Coronary Catheterizations

Coronary Catheterizations (Heart Catheterization or Heart Cath)

ACV regularly performs coronary catheterizations. A heart catheterization is a test that allows your physician to visualize the arteries to your heart and identify any blockages. If blockages are identified, they may need to be treated with tools such as balloons and stents. We utilize these advanced tools and techniques to remove blockages from arteries that supply the heart muscle, returning blood flow and improving circulation.

Heart catheterizations are out-patient procedures done in catheterization labs at the hospital. When you arrive, you will be greeted by a member of our team who will explain the procedure, confirm your history and home medications, ask you to sign any necessary paperwork,  obtain vital signs and establish an IV. Your physician will review your procedure with you and answer any questions prior to going forward with any procedure.

Prior to and during your procedure, you will be given medicine through your IV to provide sedation. This will allow you to remain comfortable throughout the procedure. We start a heart catheterization by placing a small tube in the artery in the groin or wrist. Through this tube, your doctor can inject dye to take pictures of the arteries surrounding your heart under X-ray. The X-ray pictures allow us to identify any blockages. If treatment is necessary, balloon angioplasty and stent placement can be performed to help clear the blockage.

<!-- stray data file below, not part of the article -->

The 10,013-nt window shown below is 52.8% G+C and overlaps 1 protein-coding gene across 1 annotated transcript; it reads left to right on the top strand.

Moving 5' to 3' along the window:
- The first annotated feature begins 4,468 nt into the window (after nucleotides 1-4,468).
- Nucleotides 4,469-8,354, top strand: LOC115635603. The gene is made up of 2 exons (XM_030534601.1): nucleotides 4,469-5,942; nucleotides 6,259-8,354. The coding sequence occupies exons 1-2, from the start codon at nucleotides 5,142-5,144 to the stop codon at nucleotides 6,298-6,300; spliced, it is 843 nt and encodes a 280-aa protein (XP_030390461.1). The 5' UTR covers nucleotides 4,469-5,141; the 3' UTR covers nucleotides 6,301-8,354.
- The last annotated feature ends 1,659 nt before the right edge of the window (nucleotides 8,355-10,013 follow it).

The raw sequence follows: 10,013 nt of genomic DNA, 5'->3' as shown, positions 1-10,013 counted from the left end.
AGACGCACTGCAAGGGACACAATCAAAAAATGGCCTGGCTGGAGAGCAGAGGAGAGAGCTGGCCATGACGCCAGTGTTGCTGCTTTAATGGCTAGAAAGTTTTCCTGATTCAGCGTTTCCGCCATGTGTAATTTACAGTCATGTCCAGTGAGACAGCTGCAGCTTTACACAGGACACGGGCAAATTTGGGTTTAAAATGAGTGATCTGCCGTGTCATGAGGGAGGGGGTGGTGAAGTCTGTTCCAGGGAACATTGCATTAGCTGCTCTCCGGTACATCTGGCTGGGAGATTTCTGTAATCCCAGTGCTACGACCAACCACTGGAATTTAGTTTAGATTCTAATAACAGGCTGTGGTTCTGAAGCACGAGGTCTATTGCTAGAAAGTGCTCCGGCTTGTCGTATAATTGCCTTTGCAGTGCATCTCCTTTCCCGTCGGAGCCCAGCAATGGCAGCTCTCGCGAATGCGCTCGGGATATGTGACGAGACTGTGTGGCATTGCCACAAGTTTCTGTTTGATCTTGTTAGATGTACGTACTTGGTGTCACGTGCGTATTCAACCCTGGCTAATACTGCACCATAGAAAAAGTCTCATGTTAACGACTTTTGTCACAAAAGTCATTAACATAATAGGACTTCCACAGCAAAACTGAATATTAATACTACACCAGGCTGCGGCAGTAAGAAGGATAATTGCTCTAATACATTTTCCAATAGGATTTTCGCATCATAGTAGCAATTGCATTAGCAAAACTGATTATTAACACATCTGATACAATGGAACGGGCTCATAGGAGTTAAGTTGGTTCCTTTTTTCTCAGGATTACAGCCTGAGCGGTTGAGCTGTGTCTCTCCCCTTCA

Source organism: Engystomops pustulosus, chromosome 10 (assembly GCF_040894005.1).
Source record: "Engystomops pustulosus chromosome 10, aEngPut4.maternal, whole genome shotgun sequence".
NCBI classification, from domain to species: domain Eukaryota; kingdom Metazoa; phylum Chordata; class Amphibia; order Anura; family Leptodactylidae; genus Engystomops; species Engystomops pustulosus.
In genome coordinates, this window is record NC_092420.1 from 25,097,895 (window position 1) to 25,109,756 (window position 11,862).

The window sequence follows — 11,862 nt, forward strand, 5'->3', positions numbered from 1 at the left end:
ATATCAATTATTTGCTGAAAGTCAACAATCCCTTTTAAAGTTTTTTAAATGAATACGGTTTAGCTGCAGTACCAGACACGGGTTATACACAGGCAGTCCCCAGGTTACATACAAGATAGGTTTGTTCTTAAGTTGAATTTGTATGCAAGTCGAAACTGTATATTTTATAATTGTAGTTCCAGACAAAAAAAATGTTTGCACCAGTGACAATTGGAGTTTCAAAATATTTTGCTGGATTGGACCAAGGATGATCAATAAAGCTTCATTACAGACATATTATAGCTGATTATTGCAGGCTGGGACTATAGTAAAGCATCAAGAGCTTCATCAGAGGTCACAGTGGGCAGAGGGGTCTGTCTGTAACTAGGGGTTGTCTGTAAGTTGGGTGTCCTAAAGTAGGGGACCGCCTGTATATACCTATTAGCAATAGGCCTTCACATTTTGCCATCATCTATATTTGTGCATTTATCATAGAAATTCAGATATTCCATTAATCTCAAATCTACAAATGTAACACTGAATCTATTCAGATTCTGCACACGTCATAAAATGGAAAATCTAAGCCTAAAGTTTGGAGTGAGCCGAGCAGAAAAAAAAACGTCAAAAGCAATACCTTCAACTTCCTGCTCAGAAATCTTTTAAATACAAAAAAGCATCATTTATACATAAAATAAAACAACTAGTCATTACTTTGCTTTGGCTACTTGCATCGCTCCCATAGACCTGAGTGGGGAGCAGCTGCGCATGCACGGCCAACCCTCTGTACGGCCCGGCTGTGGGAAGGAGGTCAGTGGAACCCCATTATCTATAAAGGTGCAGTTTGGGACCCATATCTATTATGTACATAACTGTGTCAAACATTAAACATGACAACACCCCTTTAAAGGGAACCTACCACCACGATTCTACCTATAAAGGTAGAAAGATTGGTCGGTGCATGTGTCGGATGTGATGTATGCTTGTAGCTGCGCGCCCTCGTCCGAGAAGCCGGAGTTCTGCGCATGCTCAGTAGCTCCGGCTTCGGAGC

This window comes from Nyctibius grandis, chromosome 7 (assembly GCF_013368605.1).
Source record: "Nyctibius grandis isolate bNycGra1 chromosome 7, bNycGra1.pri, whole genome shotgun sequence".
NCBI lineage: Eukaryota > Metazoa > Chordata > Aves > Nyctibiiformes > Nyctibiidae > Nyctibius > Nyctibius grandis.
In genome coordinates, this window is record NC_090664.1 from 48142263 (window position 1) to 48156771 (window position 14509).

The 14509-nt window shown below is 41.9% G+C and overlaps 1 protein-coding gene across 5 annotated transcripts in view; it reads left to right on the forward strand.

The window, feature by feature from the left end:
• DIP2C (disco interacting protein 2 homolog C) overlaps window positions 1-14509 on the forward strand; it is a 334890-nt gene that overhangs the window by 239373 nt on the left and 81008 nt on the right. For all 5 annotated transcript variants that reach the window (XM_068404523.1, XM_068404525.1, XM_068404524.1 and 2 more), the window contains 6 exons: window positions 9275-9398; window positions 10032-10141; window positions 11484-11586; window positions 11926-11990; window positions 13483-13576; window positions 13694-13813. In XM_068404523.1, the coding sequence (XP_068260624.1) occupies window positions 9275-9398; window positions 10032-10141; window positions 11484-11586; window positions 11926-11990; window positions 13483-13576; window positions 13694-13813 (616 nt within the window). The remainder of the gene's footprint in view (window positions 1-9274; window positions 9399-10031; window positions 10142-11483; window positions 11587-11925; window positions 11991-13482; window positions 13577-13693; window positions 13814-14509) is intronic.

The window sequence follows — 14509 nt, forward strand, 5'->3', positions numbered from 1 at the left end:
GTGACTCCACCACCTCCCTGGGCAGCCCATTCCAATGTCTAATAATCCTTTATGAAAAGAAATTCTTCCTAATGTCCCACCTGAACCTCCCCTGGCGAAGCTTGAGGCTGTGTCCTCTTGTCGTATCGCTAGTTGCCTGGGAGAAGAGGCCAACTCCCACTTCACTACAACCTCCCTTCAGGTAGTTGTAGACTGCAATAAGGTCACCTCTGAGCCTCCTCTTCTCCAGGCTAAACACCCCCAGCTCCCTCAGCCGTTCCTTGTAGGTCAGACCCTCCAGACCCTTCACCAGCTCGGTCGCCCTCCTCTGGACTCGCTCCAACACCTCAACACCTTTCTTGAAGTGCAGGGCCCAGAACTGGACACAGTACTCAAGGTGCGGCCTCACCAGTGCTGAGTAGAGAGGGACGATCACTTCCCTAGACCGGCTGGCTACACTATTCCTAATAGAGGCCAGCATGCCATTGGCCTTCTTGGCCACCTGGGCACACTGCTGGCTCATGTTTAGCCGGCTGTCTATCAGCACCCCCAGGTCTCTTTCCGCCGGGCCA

Each device we choose is based on the type, composition and location of the blockage that you have. Our tools include:

  • Balloon angioplasty: A thin tube with a balloon on the end is threaded into the artery until it reaches the area of blockage/narrowing. The balloon is then inflated to flatten or compress the blockage against the artery wall. This reduces the blockage and restores better blood flow through the artery. After the angioplasty, the balloon is deflated and removed from the body.
  • Coronary (heart) stents: Small, expandable mesh tubes, called stents, are often used to treat blockages in the arteries to the heart after a balloon angioplasty. Stents are made of stainless steel or a combination of metal alloys. They are placed into the area of blockage with a balloon that expands the stent into position within your heart artery. The stent then serves as scaffolding to help restore and maintain the blood flow within that vessel. Once a stent is placed, it will remain in your artery permanently. Many stents have a medicine coating that helps prevent the return of blockage within your artery.

Plan on at least 2 hours for this procedure. While we could take less – or occasionally more time – 2 hours is typically standard.

After the procedure, you will be reunited with your family in a recovery room, where you will stay from 1 to 4 hours. It will be up to your physician to decide whether you will be able to go home the same day or remain in the hospital overnight.